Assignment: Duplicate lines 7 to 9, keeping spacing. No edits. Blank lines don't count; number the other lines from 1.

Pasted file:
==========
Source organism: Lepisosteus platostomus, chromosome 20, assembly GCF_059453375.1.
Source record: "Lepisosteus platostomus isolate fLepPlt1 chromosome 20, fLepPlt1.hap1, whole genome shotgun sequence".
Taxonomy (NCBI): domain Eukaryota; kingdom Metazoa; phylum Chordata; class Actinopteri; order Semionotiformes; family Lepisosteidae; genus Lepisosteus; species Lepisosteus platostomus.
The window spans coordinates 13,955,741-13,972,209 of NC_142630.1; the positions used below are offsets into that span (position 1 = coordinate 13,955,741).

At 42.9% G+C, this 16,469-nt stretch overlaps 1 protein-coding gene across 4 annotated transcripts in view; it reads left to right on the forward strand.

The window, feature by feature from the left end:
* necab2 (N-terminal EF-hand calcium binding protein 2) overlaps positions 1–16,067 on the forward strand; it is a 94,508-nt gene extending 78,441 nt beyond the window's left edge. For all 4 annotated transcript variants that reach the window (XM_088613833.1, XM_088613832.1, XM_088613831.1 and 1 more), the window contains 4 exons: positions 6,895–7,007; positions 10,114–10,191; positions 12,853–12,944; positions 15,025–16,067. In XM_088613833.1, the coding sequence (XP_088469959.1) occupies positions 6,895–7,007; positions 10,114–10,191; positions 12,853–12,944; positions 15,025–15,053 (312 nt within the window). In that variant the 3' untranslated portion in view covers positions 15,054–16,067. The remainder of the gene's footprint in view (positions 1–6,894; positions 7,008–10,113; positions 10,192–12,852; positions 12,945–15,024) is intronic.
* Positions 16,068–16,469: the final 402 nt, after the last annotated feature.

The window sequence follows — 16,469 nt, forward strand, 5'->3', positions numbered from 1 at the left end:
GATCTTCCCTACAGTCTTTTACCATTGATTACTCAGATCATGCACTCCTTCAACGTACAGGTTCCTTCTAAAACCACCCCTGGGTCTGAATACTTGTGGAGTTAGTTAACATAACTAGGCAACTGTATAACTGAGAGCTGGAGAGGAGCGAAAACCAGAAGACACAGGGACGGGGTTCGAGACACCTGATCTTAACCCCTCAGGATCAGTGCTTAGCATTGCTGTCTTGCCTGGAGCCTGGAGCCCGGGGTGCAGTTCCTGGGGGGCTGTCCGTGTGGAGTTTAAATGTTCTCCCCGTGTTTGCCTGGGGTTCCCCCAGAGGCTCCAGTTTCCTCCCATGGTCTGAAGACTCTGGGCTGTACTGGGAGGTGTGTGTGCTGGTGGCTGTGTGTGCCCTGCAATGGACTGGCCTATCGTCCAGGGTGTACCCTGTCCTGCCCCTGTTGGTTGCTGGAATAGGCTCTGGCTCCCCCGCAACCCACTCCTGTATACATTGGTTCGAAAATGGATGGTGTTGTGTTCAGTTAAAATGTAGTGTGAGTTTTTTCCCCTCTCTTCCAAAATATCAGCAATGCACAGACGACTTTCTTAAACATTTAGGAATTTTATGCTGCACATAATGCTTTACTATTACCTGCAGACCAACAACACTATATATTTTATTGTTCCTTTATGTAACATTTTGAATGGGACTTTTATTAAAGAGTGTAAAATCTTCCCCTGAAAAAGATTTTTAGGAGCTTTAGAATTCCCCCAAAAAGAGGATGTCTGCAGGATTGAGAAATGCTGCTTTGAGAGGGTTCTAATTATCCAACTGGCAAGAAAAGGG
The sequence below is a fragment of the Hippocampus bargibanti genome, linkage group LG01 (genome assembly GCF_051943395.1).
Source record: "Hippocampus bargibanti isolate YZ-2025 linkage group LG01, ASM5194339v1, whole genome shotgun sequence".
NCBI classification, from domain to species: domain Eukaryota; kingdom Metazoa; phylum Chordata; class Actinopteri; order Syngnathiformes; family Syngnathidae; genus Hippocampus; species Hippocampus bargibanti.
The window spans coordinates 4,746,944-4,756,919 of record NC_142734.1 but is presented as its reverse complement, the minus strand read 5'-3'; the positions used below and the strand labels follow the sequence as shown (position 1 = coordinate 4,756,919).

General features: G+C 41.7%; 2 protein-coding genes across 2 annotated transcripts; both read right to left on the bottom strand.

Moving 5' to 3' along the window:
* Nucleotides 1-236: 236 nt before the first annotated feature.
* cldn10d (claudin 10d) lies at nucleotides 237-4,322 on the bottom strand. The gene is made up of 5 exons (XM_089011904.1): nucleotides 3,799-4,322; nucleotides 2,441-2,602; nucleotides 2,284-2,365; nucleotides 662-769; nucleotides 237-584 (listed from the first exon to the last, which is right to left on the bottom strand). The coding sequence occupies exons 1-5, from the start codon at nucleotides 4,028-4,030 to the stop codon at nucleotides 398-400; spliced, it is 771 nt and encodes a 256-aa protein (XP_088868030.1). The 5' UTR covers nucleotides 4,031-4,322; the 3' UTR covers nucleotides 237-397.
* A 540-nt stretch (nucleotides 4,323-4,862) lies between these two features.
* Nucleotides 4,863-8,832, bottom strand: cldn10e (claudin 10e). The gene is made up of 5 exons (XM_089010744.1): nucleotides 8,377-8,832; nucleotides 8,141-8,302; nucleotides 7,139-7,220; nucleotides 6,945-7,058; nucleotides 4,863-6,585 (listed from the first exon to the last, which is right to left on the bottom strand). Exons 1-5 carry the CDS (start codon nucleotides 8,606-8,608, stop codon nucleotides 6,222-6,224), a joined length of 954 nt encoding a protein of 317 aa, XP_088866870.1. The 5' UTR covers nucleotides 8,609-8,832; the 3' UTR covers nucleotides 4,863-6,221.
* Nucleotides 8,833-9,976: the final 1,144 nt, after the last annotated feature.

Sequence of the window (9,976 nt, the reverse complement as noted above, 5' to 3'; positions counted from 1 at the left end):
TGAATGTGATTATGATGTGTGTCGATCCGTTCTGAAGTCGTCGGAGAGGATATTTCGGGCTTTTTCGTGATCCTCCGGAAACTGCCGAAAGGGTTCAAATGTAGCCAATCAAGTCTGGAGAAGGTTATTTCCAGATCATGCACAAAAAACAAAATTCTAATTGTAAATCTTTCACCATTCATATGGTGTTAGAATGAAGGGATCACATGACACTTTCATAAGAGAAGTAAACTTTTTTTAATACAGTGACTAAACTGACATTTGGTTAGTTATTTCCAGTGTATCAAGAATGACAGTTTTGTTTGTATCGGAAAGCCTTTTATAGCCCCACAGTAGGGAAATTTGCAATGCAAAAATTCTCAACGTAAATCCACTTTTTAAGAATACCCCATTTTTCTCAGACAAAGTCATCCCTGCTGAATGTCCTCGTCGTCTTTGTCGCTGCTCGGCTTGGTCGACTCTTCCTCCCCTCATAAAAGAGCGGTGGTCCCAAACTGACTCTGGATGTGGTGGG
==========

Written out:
* necab2 (N-terminal EF-hand calcium binding protein 2) overlaps positions 1–16,067 on the forward strand; it is a 94,508-nt gene extending 78,441 nt beyond the window's left edge. For all 4 annotated transcript variants that reach the window (XM_088613833.1, XM_088613832.1, XM_088613831.1 and 1 more), the window contains 4 exons: positions 6,895–7,007; positions 10,114–10,191; positions 12,853–12,944; positions 15,025–16,067. In XM_088613833.1, the coding sequence (XP_088469959.1) occupies positions 6,895–7,007; positions 10,114–10,191; positions 12,853–12,944; positions 15,025–15,053 (312 nt within the window). In that variant the 3' untranslated portion in view covers positions 15,054–16,067. The remainder of the gene's footprint in view (positions 1–6,894; positions 7,008–10,113; positions 10,192–12,852; positions 12,945–15,024) is intronic.
* Positions 16,068–16,469: the final 402 nt, after the last annotated feature.

The window sequence follows — 16,469 nt, forward strand, 5'->3', positions numbered from 1 at the left end: